Shakeup: Dell CEO Steps Down

Dell CEO Kevin Rollins stepped down suddenly on Wednesday, casting a new urgency to customer service and market share problems that have racked the company in recent months. Dell founder Michael Dell, also serving as company chairman, will step into the CEO roll as well.

Analysts have been calling for Rollins' ouster and many expected him to be deposed in recent months. Only the timing was a surprise, coming as it does just after the Windows Vista launch. Rollins had been CEO of Dell since 2004.

"There is no better person in the world to run Dell at this time than the man who created the direct model and who has built this company over the last 23 years," said Samuel Nunn, the head of the board of directors at Dell. "The board believes that Michael's vision and leadership are critical to building Dell's leadership in the technology industry for the long term."

Dell famously founded his PC company from his college dorm room in 1984, and over the years he turned his childhood hobby into the world's largest PC maker. Dell, however, has floundered in the past year, and it finally fell behind HP in the PC market in mid-2006 after a damaging price war. Dell has also been beset by widespread complaints about its customer service, and the company has undergone months of internal training in an effort to overcome this issue.

For his part, Rollins participated in the Windows Vista launch event Monday in New York. Rollins didn't appear particularly excited from his perch next to Microsoft CEO Steve Ballmer on Monday, an indication, perhaps, that he knew what was coming. Too, Rollins isn't the first high-level exec to leave Dell in recent days, though he is certainly the most prominent. Dell CFO James Schneider abruptly retired in December.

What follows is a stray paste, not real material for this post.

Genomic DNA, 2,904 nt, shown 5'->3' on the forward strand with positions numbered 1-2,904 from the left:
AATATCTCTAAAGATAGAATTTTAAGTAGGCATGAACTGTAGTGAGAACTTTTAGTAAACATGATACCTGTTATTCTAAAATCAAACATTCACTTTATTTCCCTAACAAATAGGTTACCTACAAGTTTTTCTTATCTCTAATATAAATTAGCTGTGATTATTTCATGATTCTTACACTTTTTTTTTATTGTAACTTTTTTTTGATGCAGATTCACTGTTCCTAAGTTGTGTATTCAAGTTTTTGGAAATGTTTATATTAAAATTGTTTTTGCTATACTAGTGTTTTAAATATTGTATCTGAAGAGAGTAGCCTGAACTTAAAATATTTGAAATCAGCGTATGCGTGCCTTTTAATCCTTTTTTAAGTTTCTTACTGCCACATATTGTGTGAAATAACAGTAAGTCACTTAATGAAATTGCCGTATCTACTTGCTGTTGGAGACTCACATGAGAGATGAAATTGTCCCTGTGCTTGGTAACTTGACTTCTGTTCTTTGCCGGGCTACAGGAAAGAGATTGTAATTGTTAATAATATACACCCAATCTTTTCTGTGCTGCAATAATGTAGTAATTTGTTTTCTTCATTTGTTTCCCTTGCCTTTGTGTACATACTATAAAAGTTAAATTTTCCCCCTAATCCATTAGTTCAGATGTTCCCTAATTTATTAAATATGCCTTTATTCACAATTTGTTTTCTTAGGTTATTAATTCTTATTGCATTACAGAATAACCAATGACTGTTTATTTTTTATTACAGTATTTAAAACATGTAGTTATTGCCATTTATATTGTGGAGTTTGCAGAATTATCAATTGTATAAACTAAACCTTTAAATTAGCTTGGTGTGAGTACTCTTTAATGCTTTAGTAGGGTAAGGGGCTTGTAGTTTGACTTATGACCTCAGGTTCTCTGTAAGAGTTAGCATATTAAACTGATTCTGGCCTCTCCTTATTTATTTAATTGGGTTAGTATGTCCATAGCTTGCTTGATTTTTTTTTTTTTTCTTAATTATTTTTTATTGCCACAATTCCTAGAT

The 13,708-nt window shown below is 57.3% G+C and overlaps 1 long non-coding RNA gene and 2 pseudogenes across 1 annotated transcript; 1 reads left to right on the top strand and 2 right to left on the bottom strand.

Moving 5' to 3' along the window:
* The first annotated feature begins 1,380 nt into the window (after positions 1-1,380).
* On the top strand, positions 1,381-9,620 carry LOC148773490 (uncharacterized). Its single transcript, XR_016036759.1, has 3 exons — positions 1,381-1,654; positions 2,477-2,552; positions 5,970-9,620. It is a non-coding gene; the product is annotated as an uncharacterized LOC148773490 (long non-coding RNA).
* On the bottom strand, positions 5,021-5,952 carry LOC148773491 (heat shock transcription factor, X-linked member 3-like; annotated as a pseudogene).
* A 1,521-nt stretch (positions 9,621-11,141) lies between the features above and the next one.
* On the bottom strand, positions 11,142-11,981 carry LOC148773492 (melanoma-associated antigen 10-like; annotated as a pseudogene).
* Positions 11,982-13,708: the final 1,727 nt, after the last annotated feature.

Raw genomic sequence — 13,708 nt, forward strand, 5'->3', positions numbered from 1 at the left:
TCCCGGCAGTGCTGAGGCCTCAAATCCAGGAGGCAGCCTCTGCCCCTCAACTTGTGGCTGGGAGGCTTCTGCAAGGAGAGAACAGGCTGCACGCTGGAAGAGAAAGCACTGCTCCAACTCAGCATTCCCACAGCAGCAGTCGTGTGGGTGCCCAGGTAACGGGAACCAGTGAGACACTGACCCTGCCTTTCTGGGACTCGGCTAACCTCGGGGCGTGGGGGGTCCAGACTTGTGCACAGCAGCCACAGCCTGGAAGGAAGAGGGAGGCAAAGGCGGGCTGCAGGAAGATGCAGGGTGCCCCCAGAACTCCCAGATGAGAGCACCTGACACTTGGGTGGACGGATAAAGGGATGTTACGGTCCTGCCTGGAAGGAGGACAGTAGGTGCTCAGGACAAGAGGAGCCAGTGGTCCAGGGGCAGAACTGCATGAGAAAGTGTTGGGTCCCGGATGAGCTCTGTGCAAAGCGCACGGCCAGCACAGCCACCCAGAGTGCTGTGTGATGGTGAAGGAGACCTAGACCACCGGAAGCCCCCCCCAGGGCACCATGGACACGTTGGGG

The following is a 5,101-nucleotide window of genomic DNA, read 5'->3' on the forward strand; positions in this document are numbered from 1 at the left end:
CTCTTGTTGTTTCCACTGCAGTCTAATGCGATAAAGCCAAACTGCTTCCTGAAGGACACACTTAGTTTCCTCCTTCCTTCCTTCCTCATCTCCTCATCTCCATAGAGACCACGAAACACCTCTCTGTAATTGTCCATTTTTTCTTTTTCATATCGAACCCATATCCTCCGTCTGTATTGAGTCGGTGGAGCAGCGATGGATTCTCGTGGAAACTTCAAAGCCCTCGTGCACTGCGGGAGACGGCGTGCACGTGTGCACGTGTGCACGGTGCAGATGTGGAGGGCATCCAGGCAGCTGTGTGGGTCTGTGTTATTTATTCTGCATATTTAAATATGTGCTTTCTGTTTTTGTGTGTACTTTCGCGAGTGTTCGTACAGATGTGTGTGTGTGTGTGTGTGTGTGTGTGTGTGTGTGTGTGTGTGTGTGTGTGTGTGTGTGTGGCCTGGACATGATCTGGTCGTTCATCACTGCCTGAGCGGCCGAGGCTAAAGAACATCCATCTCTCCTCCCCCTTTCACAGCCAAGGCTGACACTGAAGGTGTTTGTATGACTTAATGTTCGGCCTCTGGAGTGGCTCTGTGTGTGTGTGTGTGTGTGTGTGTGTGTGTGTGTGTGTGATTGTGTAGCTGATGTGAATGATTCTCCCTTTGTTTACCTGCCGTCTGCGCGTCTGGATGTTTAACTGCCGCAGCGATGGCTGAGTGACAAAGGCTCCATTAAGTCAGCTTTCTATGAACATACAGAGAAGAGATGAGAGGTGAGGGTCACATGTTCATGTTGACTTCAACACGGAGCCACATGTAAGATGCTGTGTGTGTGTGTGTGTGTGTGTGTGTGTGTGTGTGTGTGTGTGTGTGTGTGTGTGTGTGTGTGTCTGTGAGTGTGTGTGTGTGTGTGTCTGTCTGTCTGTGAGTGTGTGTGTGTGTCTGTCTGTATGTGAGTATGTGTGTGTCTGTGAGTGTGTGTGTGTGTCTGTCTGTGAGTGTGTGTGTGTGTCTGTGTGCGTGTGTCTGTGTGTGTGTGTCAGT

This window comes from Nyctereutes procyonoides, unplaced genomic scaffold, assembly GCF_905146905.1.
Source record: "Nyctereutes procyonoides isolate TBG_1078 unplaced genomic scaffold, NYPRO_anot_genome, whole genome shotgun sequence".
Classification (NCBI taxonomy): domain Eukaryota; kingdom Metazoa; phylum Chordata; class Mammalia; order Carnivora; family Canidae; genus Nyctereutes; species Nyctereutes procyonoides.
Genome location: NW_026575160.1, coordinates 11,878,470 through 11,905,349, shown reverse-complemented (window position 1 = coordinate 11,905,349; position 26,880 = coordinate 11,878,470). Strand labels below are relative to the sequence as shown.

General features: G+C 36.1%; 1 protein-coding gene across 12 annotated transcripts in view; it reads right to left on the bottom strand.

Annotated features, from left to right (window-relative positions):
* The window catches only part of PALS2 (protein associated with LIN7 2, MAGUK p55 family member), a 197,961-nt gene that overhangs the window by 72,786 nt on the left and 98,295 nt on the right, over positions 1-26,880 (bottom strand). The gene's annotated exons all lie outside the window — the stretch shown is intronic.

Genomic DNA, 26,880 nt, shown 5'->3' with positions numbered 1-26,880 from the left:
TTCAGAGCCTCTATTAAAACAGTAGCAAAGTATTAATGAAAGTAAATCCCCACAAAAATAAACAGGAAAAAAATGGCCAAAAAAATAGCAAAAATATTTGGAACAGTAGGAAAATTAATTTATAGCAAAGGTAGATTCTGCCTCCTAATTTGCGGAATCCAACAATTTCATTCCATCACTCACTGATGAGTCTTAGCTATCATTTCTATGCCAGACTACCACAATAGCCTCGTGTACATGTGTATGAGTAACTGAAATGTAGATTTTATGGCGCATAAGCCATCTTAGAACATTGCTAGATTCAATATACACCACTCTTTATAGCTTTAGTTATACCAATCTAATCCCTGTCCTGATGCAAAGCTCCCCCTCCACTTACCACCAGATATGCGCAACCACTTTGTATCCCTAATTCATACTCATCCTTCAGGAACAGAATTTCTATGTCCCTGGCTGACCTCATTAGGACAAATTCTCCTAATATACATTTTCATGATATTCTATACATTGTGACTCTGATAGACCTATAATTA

Michael Dell says his company is now entering the "Dell 2.0" era, an allusion to the now-hip "Web 2.0" term indicating that he believes it is essentially starting over with a clean slate. "I am enthusiastic about Dell 2.0, which includes our plan to provide the best customer experience, build a strong global services business and ensure our products deliver the best long-term customer value," Mr. Dell says.

Dell CEO Kevin Rollins stepped down suddenly on Wednesday, casting a new urgency to customer service and market share problems that have racked the company in recent months. Dell founder Michael Dell, also serving as company chairman, will step into the CEO roll as well.

Analysts have been calling for Rollins' ouster and many expected him to be deposed in recent months. Only the timing was a surprise, coming as it does just after the Windows Vista launch. Rollins had been CEO of Dell since 2004.

"There is no better person in the world to run Dell at this time than the man who created the direct model and who has built this company over the last 23 years," said Samuel Nunn, the head of the board of directors at Dell. "The board believes that Michael's vision and leadership are critical to building Dell's leadership in the technology industry for the long term."

Dell famously founded his PC company from his college dorm room in 1984, and over the years he turned his childhood hobby into the world's largest PC maker. Dell, however, has floundered in the past year, and it finally fell behind HP in the PC market in mid-2006 after a damaging price war. Dell has also been beset by widespread complaints about its customer service, and the company has undergone months of internal training in an effort to overcome this issue.

For his part, Rollins participated in the Windows Vista launch event Monday in New York. Rollins didn't appear particularly excited from his perch next to Microsoft CEO Steve Ballmer on Monday, an indication, perhaps, that he knew what was coming. Too, Rollins isn't the first high-level exec to leave Dell in recent days, though he is certainly the most prominent. Dell CFO James Schneider abruptly retired in December.

Michael Dell says his company is now entering the "Dell 2.0" era, an allusion to the now-hip "Web 2.0" term indicating that he believes it is essentially starting over with a clean slate. "I am enthusiastic about Dell 2.0, which includes our plan to provide the best customer experience, build a strong global services business and ensure our products deliver the best long-term customer value," Mr. Dell says.

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